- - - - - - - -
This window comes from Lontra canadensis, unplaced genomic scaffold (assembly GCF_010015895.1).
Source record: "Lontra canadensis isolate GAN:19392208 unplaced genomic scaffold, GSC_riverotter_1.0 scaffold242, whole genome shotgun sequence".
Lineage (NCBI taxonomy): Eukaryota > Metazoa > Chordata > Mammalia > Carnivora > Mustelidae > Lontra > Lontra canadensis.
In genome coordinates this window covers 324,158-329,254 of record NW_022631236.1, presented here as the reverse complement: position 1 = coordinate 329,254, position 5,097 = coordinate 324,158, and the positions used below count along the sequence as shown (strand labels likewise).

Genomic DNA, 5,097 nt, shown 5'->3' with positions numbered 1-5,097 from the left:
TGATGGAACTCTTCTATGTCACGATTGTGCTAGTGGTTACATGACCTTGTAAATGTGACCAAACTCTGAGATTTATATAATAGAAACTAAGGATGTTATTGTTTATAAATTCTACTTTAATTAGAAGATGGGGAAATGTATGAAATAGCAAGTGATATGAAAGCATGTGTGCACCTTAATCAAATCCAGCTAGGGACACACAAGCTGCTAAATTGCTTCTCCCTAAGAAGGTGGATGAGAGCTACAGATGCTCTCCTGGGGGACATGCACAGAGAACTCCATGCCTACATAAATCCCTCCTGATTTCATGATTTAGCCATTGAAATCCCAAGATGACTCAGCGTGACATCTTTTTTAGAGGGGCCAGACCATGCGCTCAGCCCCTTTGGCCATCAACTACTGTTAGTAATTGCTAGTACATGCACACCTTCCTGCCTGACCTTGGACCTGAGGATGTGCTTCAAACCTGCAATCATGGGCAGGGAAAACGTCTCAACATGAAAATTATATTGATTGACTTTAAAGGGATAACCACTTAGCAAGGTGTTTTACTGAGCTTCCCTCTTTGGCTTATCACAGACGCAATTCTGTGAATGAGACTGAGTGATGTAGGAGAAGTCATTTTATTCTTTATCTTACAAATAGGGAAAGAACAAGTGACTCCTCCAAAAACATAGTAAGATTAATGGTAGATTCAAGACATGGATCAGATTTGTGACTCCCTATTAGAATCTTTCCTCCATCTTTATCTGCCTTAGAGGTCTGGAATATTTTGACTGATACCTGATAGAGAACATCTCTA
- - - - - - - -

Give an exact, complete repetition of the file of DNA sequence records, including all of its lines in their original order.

This window comes from Lontra canadensis, unplaced genomic scaffold (assembly GCF_010015895.1).
Source record: "Lontra canadensis isolate GAN:19392208 unplaced genomic scaffold, GSC_riverotter_1.0 scaffold242, whole genome shotgun sequence".
Lineage (NCBI taxonomy): Eukaryota > Metazoa > Chordata > Mammalia > Carnivora > Mustelidae > Lontra > Lontra canadensis.
In genome coordinates this window covers 324,158-329,254 of record NW_022631236.1, presented here as the reverse complement: position 1 = coordinate 329,254, position 5,097 = coordinate 324,158, and the positions used below count along the sequence as shown (strand labels likewise).

Genomic DNA, 5,097 nt, shown 5'->3' with positions numbered 1-5,097 from the left:
TGATGGAACTCTTCTATGTCACGATTGTGCTAGTGGTTACATGACCTTGTAAATGTGACCAAACTCTGAGATTTATATAATAGAAACTAAGGATGTTATTGTTTATAAATTCTACTTTAATTAGAAGATGGGGAAATGTATGAAATAGCAAGTGATATGAAAGCATGTGTGCACCTTAATCAAATCCAGCTAGGGACACACAAGCTGCTAAATTGCTTCTCCCTAAGAAGGTGGATGAGAGCTACAGATGCTCTCCTGGGGGACATGCACAGAGAACTCCATGCCTACATAAATCCCTCCTGATTTCATGATTTAGCCATTGAAATCCCAAGATGACTCAGCGTGACATCTTTTTTAGAGGGGCCAGACCATGCGCTCAGCCCCTTTGGCCATCAACTACTGTTAGTAATTGCTAGTACATGCACACCTTCCTGCCTGACCTTGGACCTGAGGATGTGCTTCAAACCTGCAATCATGGGCAGGGAAAACGTCTCAACATGAAAATTATATTGATTGACTTTAAAGGGATAACCACTTAGCAAGGTGTTTTACTGAGCTTCCCTCTTTGGCTTATCACAGACGCAATTCTGTGAATGAGACTGAGTGATGTAGGAGAAGTCATTTTATTCTTTATCTTACAAATAGGGAAAGAACAAGTGACTCCTCCAAAAACATAGTAAGATTAATGGTAGATTCAAGACATGGATCAGATTTGTGACTCCCTATTAGAATCTTTCCTCCATCTTTATCTGCCTTAGAGGTCTGGAATATTTTGACTGATACCTGATAGAGAACATCTCTA